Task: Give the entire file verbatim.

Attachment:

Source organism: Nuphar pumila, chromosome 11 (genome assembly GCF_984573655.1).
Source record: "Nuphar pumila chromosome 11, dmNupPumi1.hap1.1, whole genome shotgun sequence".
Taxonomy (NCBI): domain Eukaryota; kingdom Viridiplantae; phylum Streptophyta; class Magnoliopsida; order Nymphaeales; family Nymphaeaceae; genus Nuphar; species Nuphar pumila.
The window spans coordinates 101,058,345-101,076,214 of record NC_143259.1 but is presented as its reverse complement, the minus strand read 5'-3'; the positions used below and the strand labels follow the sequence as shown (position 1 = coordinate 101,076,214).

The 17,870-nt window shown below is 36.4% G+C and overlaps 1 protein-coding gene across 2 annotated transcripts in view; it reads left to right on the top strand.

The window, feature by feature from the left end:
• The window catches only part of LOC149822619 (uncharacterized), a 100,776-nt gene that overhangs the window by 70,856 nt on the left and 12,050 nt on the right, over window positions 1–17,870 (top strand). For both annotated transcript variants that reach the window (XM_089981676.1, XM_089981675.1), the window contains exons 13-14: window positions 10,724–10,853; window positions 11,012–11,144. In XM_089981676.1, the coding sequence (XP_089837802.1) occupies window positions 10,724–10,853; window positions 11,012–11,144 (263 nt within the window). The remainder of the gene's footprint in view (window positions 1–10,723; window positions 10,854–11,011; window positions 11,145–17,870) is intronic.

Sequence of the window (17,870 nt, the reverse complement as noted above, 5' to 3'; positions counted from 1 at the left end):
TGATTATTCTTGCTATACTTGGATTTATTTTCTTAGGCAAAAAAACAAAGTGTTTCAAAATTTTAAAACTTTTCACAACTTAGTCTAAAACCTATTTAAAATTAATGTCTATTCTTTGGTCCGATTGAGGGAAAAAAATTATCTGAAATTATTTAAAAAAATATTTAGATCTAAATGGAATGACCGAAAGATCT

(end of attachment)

Source organism: Nuphar pumila, chromosome 11 (genome assembly GCF_984573655.1).
Source record: "Nuphar pumila chromosome 11, dmNupPumi1.hap1.1, whole genome shotgun sequence".
Taxonomy (NCBI): domain Eukaryota; kingdom Viridiplantae; phylum Streptophyta; class Magnoliopsida; order Nymphaeales; family Nymphaeaceae; genus Nuphar; species Nuphar pumila.
The window spans coordinates 101,058,345-101,076,214 of record NC_143259.1 but is presented as its reverse complement, the minus strand read 5'-3'; the positions used below and the strand labels follow the sequence as shown (position 1 = coordinate 101,076,214).

The 17,870-nt window shown below is 36.4% G+C and overlaps 1 protein-coding gene across 2 annotated transcripts in view; it reads left to right on the top strand.

The window, feature by feature from the left end:
• The window catches only part of LOC149822619 (uncharacterized), a 100,776-nt gene that overhangs the window by 70,856 nt on the left and 12,050 nt on the right, over window positions 1–17,870 (top strand). For both annotated transcript variants that reach the window (XM_089981676.1, XM_089981675.1), the window contains exons 13-14: window positions 10,724–10,853; window positions 11,012–11,144. In XM_089981676.1, the coding sequence (XP_089837802.1) occupies window positions 10,724–10,853; window positions 11,012–11,144 (263 nt within the window). The remainder of the gene's footprint in view (window positions 1–10,723; window positions 10,854–11,011; window positions 11,145–17,870) is intronic.

Sequence of the window (17,870 nt, the reverse complement as noted above, 5' to 3'; positions counted from 1 at the left end):
TGATTATTCTTGCTATACTTGGATTTATTTTCTTAGGCAAAAAAACAAAGTGTTTCAAAATTTTAAAACTTTTCACAACTTAGTCTAAAACCTATTTAAAATTAATGTCTATTCTTTGGTCCGATTGAGGGAAAAAAATTATCTGAAATTATTTAAAAAAATATTTAGATCTAAATGGAATGACCGAAAGATCT